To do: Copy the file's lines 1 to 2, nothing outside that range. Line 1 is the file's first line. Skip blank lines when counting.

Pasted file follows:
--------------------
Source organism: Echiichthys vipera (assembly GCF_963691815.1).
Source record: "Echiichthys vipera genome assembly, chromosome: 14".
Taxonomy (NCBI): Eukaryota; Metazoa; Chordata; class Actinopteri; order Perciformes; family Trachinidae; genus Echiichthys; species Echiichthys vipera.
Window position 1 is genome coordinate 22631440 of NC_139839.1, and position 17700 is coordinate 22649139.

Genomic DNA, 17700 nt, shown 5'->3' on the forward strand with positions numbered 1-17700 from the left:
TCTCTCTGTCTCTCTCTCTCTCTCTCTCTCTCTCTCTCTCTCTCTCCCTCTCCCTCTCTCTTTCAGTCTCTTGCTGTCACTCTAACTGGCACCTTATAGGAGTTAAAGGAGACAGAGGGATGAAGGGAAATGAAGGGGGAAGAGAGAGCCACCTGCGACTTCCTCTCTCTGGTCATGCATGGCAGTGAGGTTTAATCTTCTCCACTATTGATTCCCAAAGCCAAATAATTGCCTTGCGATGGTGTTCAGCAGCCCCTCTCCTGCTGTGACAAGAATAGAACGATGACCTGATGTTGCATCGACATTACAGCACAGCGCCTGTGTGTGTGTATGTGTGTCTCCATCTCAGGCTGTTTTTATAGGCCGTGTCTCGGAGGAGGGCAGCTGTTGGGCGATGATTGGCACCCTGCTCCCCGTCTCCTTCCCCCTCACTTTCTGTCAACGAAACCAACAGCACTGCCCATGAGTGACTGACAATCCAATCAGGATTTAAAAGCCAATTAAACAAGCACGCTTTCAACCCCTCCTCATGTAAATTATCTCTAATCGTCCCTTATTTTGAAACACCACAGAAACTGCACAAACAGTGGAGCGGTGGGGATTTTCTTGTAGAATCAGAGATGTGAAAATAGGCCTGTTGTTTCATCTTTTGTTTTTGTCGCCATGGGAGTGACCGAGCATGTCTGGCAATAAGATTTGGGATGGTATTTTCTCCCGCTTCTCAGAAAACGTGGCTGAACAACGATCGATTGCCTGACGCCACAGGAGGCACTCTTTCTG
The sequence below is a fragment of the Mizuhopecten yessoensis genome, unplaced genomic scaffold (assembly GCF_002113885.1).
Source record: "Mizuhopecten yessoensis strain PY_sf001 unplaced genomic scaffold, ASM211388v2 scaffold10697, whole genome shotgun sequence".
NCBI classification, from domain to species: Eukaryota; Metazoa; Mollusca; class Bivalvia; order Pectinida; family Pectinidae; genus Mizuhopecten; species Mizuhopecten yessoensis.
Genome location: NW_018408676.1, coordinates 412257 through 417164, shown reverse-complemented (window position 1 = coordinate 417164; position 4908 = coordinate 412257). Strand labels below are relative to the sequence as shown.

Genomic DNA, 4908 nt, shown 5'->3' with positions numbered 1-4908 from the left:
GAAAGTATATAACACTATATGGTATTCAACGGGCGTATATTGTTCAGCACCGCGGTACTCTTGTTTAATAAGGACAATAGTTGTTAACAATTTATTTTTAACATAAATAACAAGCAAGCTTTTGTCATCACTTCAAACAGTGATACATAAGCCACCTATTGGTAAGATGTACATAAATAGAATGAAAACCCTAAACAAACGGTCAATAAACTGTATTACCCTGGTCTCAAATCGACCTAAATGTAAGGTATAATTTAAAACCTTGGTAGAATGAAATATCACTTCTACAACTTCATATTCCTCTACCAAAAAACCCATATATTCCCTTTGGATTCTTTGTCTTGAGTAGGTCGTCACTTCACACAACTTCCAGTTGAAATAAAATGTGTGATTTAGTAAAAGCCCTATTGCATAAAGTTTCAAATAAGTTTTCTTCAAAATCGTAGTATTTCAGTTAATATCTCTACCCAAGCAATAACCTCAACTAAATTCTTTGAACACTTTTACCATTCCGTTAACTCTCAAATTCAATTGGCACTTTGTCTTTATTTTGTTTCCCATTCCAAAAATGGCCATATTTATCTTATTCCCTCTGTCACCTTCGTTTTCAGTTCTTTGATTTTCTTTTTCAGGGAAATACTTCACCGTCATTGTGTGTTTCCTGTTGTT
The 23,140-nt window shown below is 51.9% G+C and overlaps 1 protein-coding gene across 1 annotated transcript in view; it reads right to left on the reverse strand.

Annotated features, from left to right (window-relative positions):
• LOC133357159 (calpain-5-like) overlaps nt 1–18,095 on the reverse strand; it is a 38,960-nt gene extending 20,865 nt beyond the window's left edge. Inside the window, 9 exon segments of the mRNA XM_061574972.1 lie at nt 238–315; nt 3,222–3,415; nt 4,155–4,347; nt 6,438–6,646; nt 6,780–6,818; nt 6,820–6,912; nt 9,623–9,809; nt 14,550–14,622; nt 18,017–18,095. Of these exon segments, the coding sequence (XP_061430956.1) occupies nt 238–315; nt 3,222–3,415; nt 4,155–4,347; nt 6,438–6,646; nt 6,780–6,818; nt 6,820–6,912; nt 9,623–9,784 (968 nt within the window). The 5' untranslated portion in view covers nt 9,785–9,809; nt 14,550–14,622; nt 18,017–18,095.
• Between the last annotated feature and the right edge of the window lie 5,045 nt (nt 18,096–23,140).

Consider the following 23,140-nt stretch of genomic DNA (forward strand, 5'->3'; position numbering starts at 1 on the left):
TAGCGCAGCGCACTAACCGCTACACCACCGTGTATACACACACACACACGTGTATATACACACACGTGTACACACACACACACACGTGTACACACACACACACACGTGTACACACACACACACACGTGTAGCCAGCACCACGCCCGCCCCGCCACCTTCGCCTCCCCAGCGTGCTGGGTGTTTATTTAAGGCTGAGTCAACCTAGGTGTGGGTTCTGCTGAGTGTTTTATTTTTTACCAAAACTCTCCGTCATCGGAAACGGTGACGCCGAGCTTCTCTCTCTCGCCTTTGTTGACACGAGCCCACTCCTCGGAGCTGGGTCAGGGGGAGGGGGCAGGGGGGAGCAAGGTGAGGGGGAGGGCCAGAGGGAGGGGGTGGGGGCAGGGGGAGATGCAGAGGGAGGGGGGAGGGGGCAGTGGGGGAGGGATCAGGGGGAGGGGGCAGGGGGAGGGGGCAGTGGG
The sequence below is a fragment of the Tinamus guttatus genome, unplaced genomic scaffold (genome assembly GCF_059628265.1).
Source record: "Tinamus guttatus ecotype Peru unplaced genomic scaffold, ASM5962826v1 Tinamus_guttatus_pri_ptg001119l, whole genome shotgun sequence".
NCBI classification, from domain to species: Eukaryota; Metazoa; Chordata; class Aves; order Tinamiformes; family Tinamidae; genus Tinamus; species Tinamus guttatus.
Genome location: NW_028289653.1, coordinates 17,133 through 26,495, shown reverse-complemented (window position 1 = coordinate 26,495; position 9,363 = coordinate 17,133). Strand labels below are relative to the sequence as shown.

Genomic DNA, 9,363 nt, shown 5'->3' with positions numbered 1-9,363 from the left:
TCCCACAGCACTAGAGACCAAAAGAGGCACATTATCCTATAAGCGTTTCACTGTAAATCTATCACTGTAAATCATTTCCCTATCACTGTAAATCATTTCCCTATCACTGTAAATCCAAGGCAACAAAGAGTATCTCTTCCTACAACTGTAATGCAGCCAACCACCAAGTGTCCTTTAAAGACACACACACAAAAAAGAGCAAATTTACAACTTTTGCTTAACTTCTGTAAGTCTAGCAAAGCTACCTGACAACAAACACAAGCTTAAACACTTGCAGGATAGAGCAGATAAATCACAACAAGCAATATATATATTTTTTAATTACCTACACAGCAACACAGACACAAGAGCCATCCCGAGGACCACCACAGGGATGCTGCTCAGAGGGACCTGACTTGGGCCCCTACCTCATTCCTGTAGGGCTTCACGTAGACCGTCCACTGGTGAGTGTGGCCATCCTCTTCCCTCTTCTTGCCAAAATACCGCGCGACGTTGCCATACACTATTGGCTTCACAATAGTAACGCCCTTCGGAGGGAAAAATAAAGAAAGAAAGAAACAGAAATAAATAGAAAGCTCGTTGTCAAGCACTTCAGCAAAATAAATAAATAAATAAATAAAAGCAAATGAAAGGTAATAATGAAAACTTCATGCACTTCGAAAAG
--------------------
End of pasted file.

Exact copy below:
Source organism: Echiichthys vipera (assembly GCF_963691815.1).
Source record: "Echiichthys vipera genome assembly, chromosome: 14".